Spotify

Artist’s Guide To Submitting Songs To Spotify Playlist Curators (Without Getting Ripped Off)

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With playlist placement continuing to dominate as one of the most effective ways to gain exposure as an artist, many eager musicians are falling victim to scams – parting with hard-earned cash only to see their music completely ignored. Here, we look at how to pitch your songs to playlists without getting ripped off.

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Guest post by Corey Koehler of Music Marketing Guy

Do you want to submit your songs to Spotify playlists without getting ripped off by playlist submission services?

Here’s why I ask…

I saw this the other day:

“I just recently paid about 65 dollars for a playlist promotion service. I can see my Spotify plays from DistroKid. The plays for my track were zero for the whole “campaign”. That means no one ever actually considered the track. I don’t think the guy ever pitched to anyone.”

Not cool!

And this isn’t a one-time occurrence. I did some Google searches and realized it’s fairly common.

These services are popping up every day and DIY musicians can be easy targets.


Hell, it’s hard to fault DIY musicians for getting sucked in because getting your songs on the right playlist can mean hundreds or thousands of dollars in streaming revenue. And it can bring in a ton of new fans who will support you for years.

What makes it even worse is when we’re constantly bombarded with headlines like this….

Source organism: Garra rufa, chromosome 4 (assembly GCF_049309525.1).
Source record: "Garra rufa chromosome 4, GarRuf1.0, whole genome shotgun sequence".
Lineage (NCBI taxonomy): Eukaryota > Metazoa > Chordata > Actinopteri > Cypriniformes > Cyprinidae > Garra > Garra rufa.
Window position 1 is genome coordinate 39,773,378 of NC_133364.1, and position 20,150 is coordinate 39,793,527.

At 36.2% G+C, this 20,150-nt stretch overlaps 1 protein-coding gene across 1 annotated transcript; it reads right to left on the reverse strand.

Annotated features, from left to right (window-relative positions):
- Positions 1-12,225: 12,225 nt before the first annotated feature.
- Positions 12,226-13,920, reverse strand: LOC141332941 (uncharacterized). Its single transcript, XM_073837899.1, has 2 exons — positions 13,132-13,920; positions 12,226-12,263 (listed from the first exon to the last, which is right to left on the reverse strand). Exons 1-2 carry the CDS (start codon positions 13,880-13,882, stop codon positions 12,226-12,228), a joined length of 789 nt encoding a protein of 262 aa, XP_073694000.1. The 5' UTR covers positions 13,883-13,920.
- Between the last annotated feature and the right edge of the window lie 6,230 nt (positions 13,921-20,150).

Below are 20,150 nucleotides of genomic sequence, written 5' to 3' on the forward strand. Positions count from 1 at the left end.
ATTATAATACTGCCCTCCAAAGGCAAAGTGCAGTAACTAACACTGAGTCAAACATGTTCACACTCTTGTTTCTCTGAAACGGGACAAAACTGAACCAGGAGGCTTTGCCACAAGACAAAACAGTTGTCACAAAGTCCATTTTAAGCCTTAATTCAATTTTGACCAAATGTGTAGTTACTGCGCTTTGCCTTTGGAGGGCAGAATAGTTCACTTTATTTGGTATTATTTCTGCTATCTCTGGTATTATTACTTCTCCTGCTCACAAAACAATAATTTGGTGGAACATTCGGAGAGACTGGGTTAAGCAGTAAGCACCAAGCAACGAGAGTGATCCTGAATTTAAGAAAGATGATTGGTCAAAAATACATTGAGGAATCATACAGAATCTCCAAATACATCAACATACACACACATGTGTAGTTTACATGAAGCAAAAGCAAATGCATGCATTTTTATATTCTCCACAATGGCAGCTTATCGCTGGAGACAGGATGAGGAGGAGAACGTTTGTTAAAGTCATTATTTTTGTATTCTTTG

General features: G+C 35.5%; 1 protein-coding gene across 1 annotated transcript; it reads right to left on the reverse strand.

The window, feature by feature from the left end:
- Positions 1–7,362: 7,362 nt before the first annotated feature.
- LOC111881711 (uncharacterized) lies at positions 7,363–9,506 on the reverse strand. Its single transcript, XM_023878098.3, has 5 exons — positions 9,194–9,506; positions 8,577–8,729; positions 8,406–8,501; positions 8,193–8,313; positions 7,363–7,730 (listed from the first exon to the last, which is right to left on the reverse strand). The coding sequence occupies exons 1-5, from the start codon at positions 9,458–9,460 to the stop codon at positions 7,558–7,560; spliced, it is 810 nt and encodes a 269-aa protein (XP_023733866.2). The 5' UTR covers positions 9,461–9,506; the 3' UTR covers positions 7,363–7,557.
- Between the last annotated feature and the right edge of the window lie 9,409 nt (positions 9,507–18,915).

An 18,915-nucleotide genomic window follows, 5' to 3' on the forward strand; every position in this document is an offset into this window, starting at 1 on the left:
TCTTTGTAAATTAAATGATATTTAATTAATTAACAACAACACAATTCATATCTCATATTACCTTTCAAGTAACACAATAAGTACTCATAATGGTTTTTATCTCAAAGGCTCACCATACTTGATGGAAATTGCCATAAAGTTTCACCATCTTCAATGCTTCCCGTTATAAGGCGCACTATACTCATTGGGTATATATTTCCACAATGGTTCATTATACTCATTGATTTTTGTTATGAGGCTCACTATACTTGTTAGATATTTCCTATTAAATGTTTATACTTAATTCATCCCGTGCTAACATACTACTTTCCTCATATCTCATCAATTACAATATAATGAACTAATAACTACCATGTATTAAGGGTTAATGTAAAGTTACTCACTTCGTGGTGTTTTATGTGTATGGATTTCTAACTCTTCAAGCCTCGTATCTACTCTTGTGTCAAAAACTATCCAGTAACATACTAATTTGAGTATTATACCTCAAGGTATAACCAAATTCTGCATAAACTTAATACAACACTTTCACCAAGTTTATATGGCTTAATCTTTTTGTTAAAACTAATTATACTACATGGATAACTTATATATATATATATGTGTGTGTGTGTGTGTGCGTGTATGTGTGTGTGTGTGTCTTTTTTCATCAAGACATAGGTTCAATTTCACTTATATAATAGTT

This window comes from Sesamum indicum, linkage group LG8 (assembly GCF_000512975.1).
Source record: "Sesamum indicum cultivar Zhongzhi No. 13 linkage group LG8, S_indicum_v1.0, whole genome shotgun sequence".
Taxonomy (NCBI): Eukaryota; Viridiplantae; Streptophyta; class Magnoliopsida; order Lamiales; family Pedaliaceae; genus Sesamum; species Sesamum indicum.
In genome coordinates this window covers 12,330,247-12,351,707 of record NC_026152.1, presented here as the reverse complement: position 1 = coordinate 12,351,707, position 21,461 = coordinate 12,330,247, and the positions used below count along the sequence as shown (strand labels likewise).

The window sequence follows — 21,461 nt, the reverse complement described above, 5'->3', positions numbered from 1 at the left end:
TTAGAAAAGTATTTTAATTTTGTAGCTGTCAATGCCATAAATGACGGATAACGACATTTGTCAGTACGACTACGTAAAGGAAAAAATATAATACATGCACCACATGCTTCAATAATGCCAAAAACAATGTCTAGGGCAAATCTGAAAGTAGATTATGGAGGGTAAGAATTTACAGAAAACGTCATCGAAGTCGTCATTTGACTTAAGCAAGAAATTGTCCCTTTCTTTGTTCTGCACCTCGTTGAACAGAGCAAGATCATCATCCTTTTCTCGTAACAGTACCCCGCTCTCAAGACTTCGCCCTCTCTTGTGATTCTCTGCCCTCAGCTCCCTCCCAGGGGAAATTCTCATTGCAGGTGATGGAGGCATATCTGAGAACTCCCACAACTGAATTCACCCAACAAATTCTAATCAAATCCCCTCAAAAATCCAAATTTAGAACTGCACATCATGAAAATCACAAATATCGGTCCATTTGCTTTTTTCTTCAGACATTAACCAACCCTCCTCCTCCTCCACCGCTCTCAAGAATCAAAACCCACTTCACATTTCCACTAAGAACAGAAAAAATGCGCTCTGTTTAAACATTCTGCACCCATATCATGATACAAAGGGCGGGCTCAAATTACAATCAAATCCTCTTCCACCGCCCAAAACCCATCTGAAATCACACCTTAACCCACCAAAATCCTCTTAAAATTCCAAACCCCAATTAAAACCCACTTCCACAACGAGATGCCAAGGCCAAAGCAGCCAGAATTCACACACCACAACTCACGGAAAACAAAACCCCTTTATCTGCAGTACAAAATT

“How an indie artist earned $56k from one song on Spotify (an interview with Perrin Lamb)” From the CDBaby DIY Musician

Picturing your name in that scenario can lead to some bad decision making. And when money is tight, a bad decision can set you back months or even years.

Sure, there are reputable playlist services, but what are you willing to spend?

You’re likely looking at forking over anywhere from $250 to $1,000+.

They may increase your chances of getting on the playlists but your results aren’t guaranteed with them either. You could still be flushing your money down the crapper.

Is There A Better Way To Get Your Songs On Playlists?

So, it got me thinking: how could indie musicians reach out to playlists to submit music without spending hundreds or thousands of dollars and risk getting next to nothing in return.

Cold email.


I know what you are thinking… “You want me to SPAM people?”

No, I don’t. SPAMMING is for lazy people. It is super tacky, bad karma and isn’t going to get you far.

Cold email, if you do it right (like I describe in a minute), it works great!

I’ve used it successfully (without sounding the SPAM alerts) in a bunch in other campaigns, such as:

  • Booking gigs (dozens of times in the beginning which lead to over 100 shows)
  • Getting guest posts (you might be reading this post right now because I reached out to bloggers and music industry peeps)
  • Increasing RV sales (Yep, even sold a few campers using this method).

Bottom line, it works.

This is something you can do on your own pretty easily. It doesn’t take much time and best of all, it doesn’t cost hundreds or thousands of dollars.